California is currently in its fourth year of a severe drought. The state has just faced its warmest winter on record, and is now facing for the third year in a row, an atmospheric pattern that is driving away any kind of significant precipitation. Desperate times call for desperate measures. California is about to step back in time 25 years or so, and try to help solve their drought issues by using a desalination facility to make salt water drinkable.
In the late 1980s, California was facing their biggest drought to date, one that lasted nearly seven years. People were brainstorming all kinds of solutions in an effort to try and get usable water to the people of California. There was talk of trucking tanks of water down from Canada. Even a discussion on hauling a glacier down the coastline from Alaska. Most of the solutions were either cost prohibitive, far fetched, or a heavy burden on existing resources without long term fixes. In the end, it was decided to build a desalination plant in Santa Barbara. Just as the plant was being completed in 1991, the rains began to fall. Lots of rain. In fact, twice as much rain fell in one month than the state gets in an entire year. By the time the Charles E. Meyer Desalination plant was ready, the drought was over. The facility ran for six months to make sure it worked, and then the doors were shut for good. Until now.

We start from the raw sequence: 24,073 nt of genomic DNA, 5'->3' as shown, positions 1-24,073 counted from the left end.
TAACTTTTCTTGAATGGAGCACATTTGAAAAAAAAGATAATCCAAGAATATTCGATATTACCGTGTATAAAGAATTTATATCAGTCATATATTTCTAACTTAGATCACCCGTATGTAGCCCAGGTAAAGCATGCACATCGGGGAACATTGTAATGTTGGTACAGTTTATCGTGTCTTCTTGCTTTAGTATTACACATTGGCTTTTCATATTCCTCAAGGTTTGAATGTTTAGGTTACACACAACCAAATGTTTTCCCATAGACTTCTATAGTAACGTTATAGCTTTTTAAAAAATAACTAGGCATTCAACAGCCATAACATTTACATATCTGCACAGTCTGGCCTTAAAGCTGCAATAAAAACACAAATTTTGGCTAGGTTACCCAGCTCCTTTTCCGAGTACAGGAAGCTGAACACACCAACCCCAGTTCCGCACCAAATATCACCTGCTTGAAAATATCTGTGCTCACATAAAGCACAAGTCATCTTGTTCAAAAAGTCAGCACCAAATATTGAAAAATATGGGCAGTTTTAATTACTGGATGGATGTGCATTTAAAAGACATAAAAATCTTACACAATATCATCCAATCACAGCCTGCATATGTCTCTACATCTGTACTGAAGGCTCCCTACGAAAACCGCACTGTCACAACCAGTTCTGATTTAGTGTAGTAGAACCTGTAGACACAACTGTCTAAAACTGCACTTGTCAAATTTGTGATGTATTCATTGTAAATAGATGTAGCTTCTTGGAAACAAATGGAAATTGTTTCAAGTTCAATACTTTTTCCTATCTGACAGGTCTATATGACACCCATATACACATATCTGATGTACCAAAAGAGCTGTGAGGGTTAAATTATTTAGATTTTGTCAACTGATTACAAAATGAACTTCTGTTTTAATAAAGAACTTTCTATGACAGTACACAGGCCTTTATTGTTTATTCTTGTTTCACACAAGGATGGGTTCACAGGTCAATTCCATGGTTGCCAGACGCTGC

The city of Santa Barbara is now planning on re-opening the plant. Joshua Haggmark is the city’s water resource manager, and the one that has been tasked with getting the facility back up and running. He realizes the challenges that lie ahead, and how much work needs to be done. Just from a technology standpoint, think about the computers and the technology that was being used in the late 80s and early 90s. Floppy disks and zip drives are about as good as it gets says Haggmark. After all, it is a modern day solution from 25 years ago.
The way the plant works, is there is an intake pipe where sea water will flow in. The salt water will get sifted through gravel and sand filters, and then in the end when all foreign particles of debris are gone, it will get dumped into the reverse osmosis membranes, or salt removers. For every two gallons of sea water that goes in, one gallon of drinking water will come out. What is taken out is an extremely salty brine, that will be redeposited back into the ocean 30 miles out.
Californians have some concerns about the desalination process. One being the salty brine that will be left over from the salt removal. There are questions on how it will effect marine life, and the environment. There are also concerns about the energy that it will take to run the plant. There is a hefty amount of energy needed to run the facility, and apparently all of the energy types that are available to use for the plant are not very environmentally friendly. Officials say that they will need to explore alternative energy sources, if they are to bring this 25 year old solution into play, and make today’s drought problems a thing of the past for California.
By Alec Rosenberg
Photo by James Marvin Phelps – Flickr License